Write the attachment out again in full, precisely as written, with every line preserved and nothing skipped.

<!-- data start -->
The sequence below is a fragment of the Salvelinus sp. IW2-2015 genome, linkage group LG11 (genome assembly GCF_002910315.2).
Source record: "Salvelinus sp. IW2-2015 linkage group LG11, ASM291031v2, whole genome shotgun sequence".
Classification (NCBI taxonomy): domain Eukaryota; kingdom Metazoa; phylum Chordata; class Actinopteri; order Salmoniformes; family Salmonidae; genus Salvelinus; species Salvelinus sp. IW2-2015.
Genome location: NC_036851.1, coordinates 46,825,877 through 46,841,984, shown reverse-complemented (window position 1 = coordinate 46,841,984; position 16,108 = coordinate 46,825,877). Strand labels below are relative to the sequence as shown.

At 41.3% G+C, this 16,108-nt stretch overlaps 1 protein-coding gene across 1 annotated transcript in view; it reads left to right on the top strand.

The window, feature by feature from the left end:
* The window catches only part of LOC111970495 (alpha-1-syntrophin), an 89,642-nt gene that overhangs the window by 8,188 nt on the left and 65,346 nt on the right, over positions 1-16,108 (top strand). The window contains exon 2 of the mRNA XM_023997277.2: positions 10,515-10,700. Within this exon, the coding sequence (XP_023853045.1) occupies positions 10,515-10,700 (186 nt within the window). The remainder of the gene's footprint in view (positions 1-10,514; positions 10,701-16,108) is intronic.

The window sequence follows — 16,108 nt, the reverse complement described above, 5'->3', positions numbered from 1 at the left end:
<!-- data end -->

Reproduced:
The sequence below is a fragment of the Salvelinus sp. IW2-2015 genome, linkage group LG11 (genome assembly GCF_002910315.2).
Source record: "Salvelinus sp. IW2-2015 linkage group LG11, ASM291031v2, whole genome shotgun sequence".
Classification (NCBI taxonomy): domain Eukaryota; kingdom Metazoa; phylum Chordata; class Actinopteri; order Salmoniformes; family Salmonidae; genus Salvelinus; species Salvelinus sp. IW2-2015.
Genome location: NC_036851.1, coordinates 46,825,877 through 46,841,984, shown reverse-complemented (window position 1 = coordinate 46,841,984; position 16,108 = coordinate 46,825,877). Strand labels below are relative to the sequence as shown.

At 41.3% G+C, this 16,108-nt stretch overlaps 1 protein-coding gene across 1 annotated transcript in view; it reads left to right on the top strand.

The window, feature by feature from the left end:
* The window catches only part of LOC111970495 (alpha-1-syntrophin), an 89,642-nt gene that overhangs the window by 8,188 nt on the left and 65,346 nt on the right, over positions 1-16,108 (top strand). The window contains exon 2 of the mRNA XM_023997277.2: positions 10,515-10,700. Within this exon, the coding sequence (XP_023853045.1) occupies positions 10,515-10,700 (186 nt within the window). The remainder of the gene's footprint in view (positions 1-10,514; positions 10,701-16,108) is intronic.

The window sequence follows — 16,108 nt, the reverse complement described above, 5'->3', positions numbered from 1 at the left end: